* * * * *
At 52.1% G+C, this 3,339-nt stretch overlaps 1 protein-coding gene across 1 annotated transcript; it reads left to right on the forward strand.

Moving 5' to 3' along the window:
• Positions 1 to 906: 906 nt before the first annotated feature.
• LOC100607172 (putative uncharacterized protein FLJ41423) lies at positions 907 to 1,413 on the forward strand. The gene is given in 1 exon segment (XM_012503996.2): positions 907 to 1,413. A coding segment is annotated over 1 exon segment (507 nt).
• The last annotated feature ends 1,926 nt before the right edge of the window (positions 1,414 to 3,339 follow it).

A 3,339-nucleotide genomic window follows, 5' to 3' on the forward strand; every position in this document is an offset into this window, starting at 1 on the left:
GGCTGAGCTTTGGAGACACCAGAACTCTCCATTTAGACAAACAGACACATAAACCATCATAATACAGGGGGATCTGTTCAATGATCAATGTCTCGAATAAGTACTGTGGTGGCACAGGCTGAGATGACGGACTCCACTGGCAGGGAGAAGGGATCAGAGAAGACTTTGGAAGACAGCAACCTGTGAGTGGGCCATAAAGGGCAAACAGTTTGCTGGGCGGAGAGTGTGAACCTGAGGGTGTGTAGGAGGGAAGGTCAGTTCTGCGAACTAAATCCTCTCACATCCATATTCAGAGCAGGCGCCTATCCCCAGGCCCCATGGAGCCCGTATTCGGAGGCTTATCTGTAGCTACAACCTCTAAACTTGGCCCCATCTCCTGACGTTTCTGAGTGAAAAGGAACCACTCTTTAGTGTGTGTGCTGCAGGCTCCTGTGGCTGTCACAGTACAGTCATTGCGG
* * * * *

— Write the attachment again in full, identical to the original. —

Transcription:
At 52.1% G+C, this 3,339-nt stretch overlaps 1 protein-coding gene across 1 annotated transcript; it reads left to right on the forward strand.

Moving 5' to 3' along the window:
• Positions 1 to 906: 906 nt before the first annotated feature.
• LOC100607172 (putative uncharacterized protein FLJ41423) lies at positions 907 to 1,413 on the forward strand. The gene is given in 1 exon segment (XM_012503996.2): positions 907 to 1,413. A coding segment is annotated over 1 exon segment (507 nt).
• The last annotated feature ends 1,926 nt before the right edge of the window (positions 1,414 to 3,339 follow it).

A 3,339-nucleotide genomic window follows, 5' to 3' on the forward strand; every position in this document is an offset into this window, starting at 1 on the left:
GGCTGAGCTTTGGAGACACCAGAACTCTCCATTTAGACAAACAGACACATAAACCATCATAATACAGGGGGATCTGTTCAATGATCAATGTCTCGAATAAGTACTGTGGTGGCACAGGCTGAGATGACGGACTCCACTGGCAGGGAGAAGGGATCAGAGAAGACTTTGGAAGACAGCAACCTGTGAGTGGGCCATAAAGGGCAAACAGTTTGCTGGGCGGAGAGTGTGAACCTGAGGGTGTGTAGGAGGGAAGGTCAGTTCTGCGAACTAAATCCTCTCACATCCATATTCAGAGCAGGCGCCTATCCCCAGGCCCCATGGAGCCCGTATTCGGAGGCTTATCTGTAGCTACAACCTCTAAACTTGGCCCCATCTCCTGACGTTTCTGAGTGAAAAGGAACCACTCTTTAGTGTGTGTGCTGCAGGCTCCTGTGGCTGTCACAGTACAGTCATTGCGG